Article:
NSG 498 University of Phoenix Wk 1 Role of Nurse Leader in Fall Prevention Paper

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NSG 498

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Consider and discuss the nurse leader’s role at each stage of your project. In your introductory paragraph to the paper, summarize the nurse leader’s role in your project in regard to:

  • Defining / identifying / assessing the problem or issue (from Week 1)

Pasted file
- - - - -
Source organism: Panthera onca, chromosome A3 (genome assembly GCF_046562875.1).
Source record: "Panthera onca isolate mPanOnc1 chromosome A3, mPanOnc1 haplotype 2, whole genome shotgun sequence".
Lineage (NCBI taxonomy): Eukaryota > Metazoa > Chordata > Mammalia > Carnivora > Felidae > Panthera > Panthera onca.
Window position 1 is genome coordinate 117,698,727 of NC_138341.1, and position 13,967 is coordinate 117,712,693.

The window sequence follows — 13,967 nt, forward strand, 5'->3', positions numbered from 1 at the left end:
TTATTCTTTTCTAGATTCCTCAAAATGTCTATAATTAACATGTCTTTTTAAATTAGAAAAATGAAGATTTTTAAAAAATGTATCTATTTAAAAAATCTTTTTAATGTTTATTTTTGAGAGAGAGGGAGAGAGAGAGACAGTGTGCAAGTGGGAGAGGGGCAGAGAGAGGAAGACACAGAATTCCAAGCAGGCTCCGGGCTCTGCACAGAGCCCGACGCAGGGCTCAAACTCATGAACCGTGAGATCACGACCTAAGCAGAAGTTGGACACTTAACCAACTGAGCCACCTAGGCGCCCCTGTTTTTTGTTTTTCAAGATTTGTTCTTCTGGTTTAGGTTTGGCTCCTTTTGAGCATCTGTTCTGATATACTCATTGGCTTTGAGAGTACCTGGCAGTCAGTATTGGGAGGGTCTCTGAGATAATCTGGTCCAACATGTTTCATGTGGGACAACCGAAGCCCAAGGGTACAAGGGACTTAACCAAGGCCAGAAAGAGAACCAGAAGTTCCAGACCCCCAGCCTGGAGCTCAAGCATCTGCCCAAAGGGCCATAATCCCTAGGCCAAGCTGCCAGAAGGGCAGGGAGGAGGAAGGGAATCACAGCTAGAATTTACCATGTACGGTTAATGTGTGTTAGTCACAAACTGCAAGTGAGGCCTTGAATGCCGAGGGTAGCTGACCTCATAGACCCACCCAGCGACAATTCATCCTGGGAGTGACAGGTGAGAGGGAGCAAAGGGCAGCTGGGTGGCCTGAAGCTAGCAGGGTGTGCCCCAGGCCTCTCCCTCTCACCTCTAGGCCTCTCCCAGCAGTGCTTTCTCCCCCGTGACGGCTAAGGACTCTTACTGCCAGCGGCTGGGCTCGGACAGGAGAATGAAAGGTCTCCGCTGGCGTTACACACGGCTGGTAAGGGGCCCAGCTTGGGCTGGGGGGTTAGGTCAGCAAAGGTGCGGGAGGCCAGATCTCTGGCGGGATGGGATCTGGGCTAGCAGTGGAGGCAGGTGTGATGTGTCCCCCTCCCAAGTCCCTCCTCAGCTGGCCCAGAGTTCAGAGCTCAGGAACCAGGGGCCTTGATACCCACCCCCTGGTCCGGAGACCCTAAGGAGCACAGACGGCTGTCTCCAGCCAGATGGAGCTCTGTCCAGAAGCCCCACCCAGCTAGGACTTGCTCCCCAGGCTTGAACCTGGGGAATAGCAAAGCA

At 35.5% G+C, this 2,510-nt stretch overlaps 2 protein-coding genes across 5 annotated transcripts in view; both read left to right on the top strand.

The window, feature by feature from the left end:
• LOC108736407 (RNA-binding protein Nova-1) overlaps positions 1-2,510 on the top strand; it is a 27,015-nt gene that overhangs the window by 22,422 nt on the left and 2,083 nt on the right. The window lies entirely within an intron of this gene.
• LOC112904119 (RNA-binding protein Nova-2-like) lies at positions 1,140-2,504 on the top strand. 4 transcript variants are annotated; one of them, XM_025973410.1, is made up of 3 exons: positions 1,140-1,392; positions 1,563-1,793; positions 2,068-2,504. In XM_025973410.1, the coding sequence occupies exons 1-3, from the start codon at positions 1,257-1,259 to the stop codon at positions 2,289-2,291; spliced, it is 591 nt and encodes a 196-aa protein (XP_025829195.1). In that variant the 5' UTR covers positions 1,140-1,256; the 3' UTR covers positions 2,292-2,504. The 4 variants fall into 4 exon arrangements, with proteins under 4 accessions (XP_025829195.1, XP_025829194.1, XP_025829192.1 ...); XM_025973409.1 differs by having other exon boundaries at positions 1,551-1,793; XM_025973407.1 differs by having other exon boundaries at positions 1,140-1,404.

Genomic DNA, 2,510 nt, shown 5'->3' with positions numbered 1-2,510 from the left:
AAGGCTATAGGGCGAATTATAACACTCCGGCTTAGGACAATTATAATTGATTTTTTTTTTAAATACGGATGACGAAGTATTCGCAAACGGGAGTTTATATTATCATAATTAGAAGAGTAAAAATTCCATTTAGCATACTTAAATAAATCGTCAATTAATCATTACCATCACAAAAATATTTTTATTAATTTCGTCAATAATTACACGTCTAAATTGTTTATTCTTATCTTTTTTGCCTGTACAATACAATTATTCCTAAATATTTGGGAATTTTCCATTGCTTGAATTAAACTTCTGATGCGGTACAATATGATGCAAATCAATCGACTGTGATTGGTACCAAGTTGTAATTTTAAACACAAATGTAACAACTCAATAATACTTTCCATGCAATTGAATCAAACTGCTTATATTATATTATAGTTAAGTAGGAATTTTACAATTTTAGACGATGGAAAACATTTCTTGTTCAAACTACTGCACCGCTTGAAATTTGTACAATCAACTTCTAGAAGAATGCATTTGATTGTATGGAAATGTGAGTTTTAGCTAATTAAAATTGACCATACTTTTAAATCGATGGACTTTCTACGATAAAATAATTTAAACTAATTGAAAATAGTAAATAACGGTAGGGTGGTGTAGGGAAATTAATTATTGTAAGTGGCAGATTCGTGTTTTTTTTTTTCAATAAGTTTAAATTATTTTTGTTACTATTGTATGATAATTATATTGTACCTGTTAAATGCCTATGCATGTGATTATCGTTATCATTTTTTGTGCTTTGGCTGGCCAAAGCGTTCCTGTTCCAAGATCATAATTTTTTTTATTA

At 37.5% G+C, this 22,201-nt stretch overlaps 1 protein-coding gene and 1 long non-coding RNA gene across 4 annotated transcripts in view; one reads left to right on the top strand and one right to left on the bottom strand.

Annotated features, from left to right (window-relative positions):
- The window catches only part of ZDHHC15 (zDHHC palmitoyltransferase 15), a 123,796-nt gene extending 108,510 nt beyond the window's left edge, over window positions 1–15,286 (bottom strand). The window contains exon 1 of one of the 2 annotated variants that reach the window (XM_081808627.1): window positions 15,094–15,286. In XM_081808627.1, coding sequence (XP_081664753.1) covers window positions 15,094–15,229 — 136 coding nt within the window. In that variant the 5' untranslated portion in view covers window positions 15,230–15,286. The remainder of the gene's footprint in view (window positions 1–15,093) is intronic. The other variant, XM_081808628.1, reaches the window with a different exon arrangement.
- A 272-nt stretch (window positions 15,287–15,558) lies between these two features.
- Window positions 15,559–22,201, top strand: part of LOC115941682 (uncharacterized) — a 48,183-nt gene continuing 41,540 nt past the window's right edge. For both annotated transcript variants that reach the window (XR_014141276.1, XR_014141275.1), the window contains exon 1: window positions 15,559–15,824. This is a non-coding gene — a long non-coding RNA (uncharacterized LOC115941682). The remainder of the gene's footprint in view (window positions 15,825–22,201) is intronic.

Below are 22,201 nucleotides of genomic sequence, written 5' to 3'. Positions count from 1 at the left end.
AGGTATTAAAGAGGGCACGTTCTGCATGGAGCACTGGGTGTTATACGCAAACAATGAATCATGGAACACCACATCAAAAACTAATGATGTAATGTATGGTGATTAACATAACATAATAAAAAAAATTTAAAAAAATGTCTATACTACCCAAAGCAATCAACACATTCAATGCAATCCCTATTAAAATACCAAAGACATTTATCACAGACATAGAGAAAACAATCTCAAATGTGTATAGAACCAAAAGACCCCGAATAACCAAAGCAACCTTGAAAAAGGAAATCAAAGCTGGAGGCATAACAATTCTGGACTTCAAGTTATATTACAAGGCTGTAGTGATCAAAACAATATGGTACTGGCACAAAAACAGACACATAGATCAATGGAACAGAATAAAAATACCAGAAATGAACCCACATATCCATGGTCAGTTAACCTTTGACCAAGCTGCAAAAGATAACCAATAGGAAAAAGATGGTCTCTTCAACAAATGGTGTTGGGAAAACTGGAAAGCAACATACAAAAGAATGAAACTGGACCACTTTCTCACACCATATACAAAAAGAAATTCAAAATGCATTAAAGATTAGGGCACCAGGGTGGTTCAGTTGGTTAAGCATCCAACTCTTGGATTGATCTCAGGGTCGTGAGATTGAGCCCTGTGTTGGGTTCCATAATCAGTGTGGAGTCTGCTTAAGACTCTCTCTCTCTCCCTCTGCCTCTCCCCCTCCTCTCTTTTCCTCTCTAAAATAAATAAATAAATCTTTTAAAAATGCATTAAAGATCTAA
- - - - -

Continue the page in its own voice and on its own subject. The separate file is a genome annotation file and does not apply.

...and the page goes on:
• Determining the scope / frequency of the problem (from Week 2)
  • Providing support for research and the need for the change (from Week 3)
  • And supporting with planning and implementation of the project (from Week 4)

In separate sections of the paper (organized using APA Level 1 headings), identify the actions that a nurse leader would take with regards to the following:

  • Communication with stakeholders
  • Training
  • Budget
  • Change management
  • Include a specific change management theory that is appropriate to this project, and why it is applicable.
  • What authority do they have?